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Int J Technol Assess Health Care. 2011 Oct;27(4):305-12. doi: 10.1017/S0266462311000444.

Different methods for ethical analysis in health technology assessment: an empirical study.

Author information

1
National Institute for Health and Welfare, Department of Mental Health and Finnish Office for Health Technology Assessment, PO Box 30, 00271 Helsinki, Finland. Samuli.saarni@helsinki.fi

Abstract

OBJECTIVES:

Ethical analysis can highlight important ethical issues related to implementing a technology, values inherent in the technology itself, and value-decisions underlying the health technology assessment (HTA) process. Ethical analysis is a well-acknowledged part of HTA, yet seldom included in practice. One reason for this is lack of knowledge about the properties and differences between the methods available. This study compares different methods for ethical analysis within HTA.

METHODS:

Ethical issues related to bariatric (obesity) surgery were independently evaluated using axiological, casuist, principlist, and EUnetHTA models for ethical analysis within HTA. The methods and results are presented and compared.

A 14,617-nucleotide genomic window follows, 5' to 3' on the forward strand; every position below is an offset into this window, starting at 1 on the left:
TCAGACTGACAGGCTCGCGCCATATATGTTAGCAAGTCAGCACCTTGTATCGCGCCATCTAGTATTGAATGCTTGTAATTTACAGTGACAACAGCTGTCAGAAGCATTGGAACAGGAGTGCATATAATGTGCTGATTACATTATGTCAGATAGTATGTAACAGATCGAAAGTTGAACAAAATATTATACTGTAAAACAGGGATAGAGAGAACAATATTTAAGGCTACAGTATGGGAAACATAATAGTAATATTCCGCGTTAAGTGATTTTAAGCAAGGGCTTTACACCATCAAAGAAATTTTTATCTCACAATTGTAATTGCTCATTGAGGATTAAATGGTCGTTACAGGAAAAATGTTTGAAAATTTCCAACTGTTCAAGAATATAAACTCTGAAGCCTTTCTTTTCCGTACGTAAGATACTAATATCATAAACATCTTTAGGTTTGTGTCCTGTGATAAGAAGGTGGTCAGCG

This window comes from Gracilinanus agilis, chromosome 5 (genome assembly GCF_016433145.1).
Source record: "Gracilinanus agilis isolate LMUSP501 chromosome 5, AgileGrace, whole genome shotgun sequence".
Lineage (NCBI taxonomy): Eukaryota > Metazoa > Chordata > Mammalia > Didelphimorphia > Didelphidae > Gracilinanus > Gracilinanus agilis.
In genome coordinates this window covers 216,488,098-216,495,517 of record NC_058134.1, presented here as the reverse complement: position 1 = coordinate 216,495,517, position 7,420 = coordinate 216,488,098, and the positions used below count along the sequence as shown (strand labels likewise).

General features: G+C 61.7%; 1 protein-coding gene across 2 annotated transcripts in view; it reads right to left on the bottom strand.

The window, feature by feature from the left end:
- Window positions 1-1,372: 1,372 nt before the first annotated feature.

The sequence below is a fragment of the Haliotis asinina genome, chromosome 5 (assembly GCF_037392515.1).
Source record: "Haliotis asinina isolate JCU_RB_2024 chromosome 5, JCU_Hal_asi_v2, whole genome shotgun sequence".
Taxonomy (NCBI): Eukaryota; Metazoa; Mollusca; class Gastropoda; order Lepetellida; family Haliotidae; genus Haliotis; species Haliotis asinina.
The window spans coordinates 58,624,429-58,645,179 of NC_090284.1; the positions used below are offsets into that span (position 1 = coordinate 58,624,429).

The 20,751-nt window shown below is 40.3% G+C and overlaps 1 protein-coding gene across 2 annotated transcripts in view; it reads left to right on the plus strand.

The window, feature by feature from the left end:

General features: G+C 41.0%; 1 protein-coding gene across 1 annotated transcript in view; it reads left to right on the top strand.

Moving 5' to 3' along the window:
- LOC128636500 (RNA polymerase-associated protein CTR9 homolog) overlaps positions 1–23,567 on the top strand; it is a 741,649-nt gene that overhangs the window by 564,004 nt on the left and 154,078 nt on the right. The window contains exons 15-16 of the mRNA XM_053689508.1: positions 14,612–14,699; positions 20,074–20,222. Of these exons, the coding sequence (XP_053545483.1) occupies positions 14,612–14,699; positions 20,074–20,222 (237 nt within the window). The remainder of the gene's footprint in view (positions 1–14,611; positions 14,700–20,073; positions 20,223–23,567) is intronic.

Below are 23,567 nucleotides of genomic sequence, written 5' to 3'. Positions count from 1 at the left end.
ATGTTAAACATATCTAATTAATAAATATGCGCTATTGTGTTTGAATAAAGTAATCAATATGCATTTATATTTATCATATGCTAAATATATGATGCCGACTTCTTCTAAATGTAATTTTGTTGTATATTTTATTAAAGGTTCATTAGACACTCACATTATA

RESULTS:

Despite varying theoretical underpinnings and practical approaches, the four methods identified similar themes: personal responsibility, self-infliction, discrimination, justice, public funding, and stakeholder involvement. The axiological and EUnetHTA models identified a wider range of arguments, whereas casuistry and principlism concentrated more on analyzing a narrower set of arguments deemed more important.

CONCLUSIONS:

Different methods can be successfully used for conducting ethical analysis within HTA. Although our study does not show that different methods in ethics always produce similar results, it supports the view that different methods of ethics can yield relevantly similar results. This suggests that the key conclusions of ethical analyses within HTA can be transferable between methods and countries. The systematic and transparent use of some method of ethics appears more important than the choice of the exact method.

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PMID:
22004770
DOI:
10.1017/S0266462311000444
[Indexed for MEDLINE]

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